Abide in me, and I in you. As the branch cannot bear fruit by itself, unless it abides in the vine, neither can you, unless you abide in me. John 15: 4-5
I like complexities. Nuances excite me. It’s why I loved studying English Lit as an undergrad. Picking apart brilliant passages by some of the greatest writers, holding them up to view them from every angle and uncovering the hidden layers fueled me.
Yes, the mind can be a great thing.
And yet it isn’t the highest thing. I’ll never forget an exchange that occurred in one undergraduate literature class that went something like this. A student, frustrated that a book like the Bible could have any meaningful contribution to society, began to argue that humanity would be just fine throwing the Bible out and living off plain logic.
My professor responded matter-of-factly: “Oh, so you worship the mind.”
Confused the student replied, “What? I don’t worship anything! I'm an atheist. Didn’t you hear me? I said if we just use our brains and think logically, we’ll be able to create a peaceful and happy society.”
“Yes, I heard you," replied the professor. "You are saying you see the mind as the highest source of Truth. That nothing exists above it. And that through the use of our brains, we will obtain all the answers we seek. Yes, that is a clear case of mind worship.”
I don’t like to admit it, but I have to say I’ve fallen into the practice of “mind worship” more than once in my life. Have you ever spent hours trying to solve the world’s problems by anxiously mulling, analyzing, examining, agonizing, and exhausting yourself? If you’re anything like me, you’ve probably lost more than a few nights of sleep thanks to a racing mind.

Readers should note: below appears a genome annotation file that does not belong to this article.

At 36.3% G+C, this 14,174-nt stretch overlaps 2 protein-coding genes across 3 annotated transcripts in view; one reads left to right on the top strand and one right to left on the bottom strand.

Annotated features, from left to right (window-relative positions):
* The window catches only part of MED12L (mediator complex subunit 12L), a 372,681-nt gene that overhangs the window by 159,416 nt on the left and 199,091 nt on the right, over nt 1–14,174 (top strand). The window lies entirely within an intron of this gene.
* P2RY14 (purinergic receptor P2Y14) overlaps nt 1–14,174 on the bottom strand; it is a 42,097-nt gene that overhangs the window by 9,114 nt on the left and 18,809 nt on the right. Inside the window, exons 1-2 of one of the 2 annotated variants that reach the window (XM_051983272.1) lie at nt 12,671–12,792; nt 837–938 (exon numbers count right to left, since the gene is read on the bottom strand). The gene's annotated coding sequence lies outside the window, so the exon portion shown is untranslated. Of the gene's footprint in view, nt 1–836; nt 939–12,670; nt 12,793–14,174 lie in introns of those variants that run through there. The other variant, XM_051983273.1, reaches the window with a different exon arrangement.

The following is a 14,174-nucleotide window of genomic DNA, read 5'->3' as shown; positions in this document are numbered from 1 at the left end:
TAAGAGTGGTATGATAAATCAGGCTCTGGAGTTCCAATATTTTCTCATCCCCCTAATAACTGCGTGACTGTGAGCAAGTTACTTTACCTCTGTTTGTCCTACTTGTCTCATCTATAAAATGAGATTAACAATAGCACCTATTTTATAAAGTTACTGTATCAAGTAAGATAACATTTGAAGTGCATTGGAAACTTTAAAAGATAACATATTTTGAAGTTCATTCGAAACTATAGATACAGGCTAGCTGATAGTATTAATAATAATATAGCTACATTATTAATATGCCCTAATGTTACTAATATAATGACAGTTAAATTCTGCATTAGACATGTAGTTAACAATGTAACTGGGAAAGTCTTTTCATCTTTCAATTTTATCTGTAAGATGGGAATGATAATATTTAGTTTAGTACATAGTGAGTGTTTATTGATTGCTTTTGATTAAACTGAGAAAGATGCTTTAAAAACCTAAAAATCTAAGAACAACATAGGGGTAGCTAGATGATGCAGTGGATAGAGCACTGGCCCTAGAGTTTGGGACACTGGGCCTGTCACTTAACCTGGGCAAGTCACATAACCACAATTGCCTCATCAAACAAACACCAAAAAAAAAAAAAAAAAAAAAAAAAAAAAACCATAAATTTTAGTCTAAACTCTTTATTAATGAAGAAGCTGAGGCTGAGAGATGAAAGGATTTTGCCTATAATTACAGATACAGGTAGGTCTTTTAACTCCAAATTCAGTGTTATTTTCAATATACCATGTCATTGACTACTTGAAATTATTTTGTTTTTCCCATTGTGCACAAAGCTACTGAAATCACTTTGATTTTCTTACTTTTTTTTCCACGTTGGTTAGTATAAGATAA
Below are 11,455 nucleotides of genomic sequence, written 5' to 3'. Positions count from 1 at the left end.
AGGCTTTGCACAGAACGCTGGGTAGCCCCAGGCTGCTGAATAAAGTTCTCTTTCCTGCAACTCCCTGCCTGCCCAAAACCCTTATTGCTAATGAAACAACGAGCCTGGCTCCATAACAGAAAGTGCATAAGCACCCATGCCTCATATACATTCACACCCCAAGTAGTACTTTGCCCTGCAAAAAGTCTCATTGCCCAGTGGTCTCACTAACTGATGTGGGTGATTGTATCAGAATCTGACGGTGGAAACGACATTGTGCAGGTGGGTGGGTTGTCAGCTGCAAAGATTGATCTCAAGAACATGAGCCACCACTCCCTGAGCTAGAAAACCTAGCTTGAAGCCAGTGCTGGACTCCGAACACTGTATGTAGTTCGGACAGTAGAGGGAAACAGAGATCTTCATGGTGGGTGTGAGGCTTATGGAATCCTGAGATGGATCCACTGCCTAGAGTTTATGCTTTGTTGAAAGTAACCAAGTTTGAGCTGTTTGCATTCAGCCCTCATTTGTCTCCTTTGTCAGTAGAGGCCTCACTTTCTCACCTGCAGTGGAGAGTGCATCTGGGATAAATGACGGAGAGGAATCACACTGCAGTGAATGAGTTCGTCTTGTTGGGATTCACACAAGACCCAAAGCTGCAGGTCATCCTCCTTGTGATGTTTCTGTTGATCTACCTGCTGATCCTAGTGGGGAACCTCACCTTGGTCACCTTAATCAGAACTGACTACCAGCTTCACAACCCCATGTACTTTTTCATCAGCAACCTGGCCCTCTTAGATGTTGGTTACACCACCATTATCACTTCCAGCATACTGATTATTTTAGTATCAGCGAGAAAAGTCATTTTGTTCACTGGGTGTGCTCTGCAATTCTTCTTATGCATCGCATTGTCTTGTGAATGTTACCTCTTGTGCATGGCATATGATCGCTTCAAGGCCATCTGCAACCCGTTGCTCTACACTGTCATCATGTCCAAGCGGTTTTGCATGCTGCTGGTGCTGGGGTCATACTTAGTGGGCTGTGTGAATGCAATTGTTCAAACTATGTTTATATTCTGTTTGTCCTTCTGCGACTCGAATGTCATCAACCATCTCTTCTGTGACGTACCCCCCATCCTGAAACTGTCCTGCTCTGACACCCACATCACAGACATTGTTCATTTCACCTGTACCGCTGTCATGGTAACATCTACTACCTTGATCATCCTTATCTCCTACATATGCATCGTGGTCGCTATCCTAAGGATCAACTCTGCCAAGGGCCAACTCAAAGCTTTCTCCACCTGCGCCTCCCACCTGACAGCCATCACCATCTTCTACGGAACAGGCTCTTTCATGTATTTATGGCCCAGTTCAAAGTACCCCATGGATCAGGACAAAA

Accepting that the most profound truths are often the simplest ones has relieved me of some huge mental burdens. And better yet, these simple truths originate from a source much bigger and more knowledgeable than our muddled minds.
In the verse above we see that Christ is the true vine, and we are the branches. Apart from Him, nothing is possible. No amount of brilliant thought, good works, or shining accomplishments will give us the answers we seek or lead us to eternal life. On the flip side, a life that is brief or broken or seemingly normal is filled with eternal significance when united with Christ.
So how do we “abide” in Christ? Once again, a life dedicated to Christ can be a very simple one. We can:
-- Pray (communicate with God) daily.
-- Worship weekly (at Sunday service)
-- Read God’s Word
-- Develop virtue (strengthen those character traits that reflect God’s goodness)
-- Eradicate sin (confess and abandon those character traits that don’t reflect God’s goodness)
-- Serve those in need.
Intersecting Faith & Life: Are you overwhelmed with decisions or juggling too many responsibilities? Get back to the basics. Rededicate your life to the Source of life and focus only on what pleases Him. You’ll be amazed at the spiritual fruit.